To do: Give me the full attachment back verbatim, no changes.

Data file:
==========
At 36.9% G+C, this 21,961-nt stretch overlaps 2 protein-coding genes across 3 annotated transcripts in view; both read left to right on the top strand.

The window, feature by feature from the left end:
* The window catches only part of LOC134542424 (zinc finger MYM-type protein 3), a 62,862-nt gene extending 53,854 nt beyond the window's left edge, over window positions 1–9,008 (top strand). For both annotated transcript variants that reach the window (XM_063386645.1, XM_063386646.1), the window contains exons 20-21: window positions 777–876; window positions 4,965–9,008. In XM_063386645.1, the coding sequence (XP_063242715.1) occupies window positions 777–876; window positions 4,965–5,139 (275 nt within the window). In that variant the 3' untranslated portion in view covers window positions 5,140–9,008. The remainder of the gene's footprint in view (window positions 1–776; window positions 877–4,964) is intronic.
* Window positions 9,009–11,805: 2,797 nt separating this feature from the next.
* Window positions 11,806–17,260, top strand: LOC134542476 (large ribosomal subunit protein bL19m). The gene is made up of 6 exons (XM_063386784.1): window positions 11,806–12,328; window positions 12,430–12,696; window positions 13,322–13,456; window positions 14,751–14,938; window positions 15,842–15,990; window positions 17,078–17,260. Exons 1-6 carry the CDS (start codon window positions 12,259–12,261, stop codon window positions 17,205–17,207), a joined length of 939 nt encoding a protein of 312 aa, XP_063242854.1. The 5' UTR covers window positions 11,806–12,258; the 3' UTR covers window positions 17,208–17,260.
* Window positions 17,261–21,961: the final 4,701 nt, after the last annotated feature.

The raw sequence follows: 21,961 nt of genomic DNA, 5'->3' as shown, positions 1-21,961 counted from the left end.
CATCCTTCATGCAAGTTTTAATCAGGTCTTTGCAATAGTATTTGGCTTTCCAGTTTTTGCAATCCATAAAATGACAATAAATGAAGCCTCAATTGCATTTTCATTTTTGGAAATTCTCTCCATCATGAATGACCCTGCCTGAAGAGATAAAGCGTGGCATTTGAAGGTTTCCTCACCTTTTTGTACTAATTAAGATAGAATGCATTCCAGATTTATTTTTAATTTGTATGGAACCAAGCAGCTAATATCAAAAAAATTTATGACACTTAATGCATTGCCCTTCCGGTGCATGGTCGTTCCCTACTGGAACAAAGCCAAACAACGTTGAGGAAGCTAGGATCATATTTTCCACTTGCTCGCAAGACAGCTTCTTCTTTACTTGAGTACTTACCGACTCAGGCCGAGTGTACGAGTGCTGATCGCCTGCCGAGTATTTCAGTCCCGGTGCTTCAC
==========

At 36.9% G+C, this 21,961-nt stretch overlaps 2 protein-coding genes across 3 annotated transcripts in view; both read left to right on the top strand.

The window, feature by feature from the left end:
* The window catches only part of LOC134542424 (zinc finger MYM-type protein 3), a 62,862-nt gene extending 53,854 nt beyond the window's left edge, over window positions 1–9,008 (top strand). For both annotated transcript variants that reach the window (XM_063386645.1, XM_063386646.1), the window contains exons 20-21: window positions 777–876; window positions 4,965–9,008. In XM_063386645.1, the coding sequence (XP_063242715.1) occupies window positions 777–876; window positions 4,965–5,139 (275 nt within the window). In that variant the 3' untranslated portion in view covers window positions 5,140–9,008. The remainder of the gene's footprint in view (window positions 1–776; window positions 877–4,964) is intronic.
* Window positions 9,009–11,805: 2,797 nt separating this feature from the next.
* Window positions 11,806–17,260, top strand: LOC134542476 (large ribosomal subunit protein bL19m). The gene is made up of 6 exons (XM_063386784.1): window positions 11,806–12,328; window positions 12,430–12,696; window positions 13,322–13,456; window positions 14,751–14,938; window positions 15,842–15,990; window positions 17,078–17,260. Exons 1-6 carry the CDS (start codon window positions 12,259–12,261, stop codon window positions 17,205–17,207), a joined length of 939 nt encoding a protein of 312 aa, XP_063242854.1. The 5' UTR covers window positions 11,806–12,258; the 3' UTR covers window positions 17,208–17,260.
* Window positions 17,261–21,961: the final 4,701 nt, after the last annotated feature.

The raw sequence follows: 21,961 nt of genomic DNA, 5'->3' as shown, positions 1-21,961 counted from the left end.
CATCCTTCATGCAAGTTTTAATCAGGTCTTTGCAATAGTATTTGGCTTTCCAGTTTTTGCAATCCATAAAATGACAATAAATGAAGCCTCAATTGCATTTTCATTTTTGGAAATTCTCTCCATCATGAATGACCCTGCCTGAAGAGATAAAGCGTGGCATTTGAAGGTTTCCTCACCTTTTTGTACTAATTAAGATAGAATGCATTCCAGATTTATTTTTAATTTGTATGGAACCAAGCAGCTAATATCAAAAAAATTTATGACACTTAATGCATTGCCCTTCCGGTGCATGGTCGTTCCCTACTGGAACAAAGCCAAACAACGTTGAGGAAGCTAGGATCATATTTTCCACTTGCTCGCAAGACAGCTTCTTCTTTACTTGAGTACTTACCGACTCAGGCCGAGTGTACGAGTGCTGATCGCCTGCCGAGTATTTCAGTCCCGGTGCTTCAC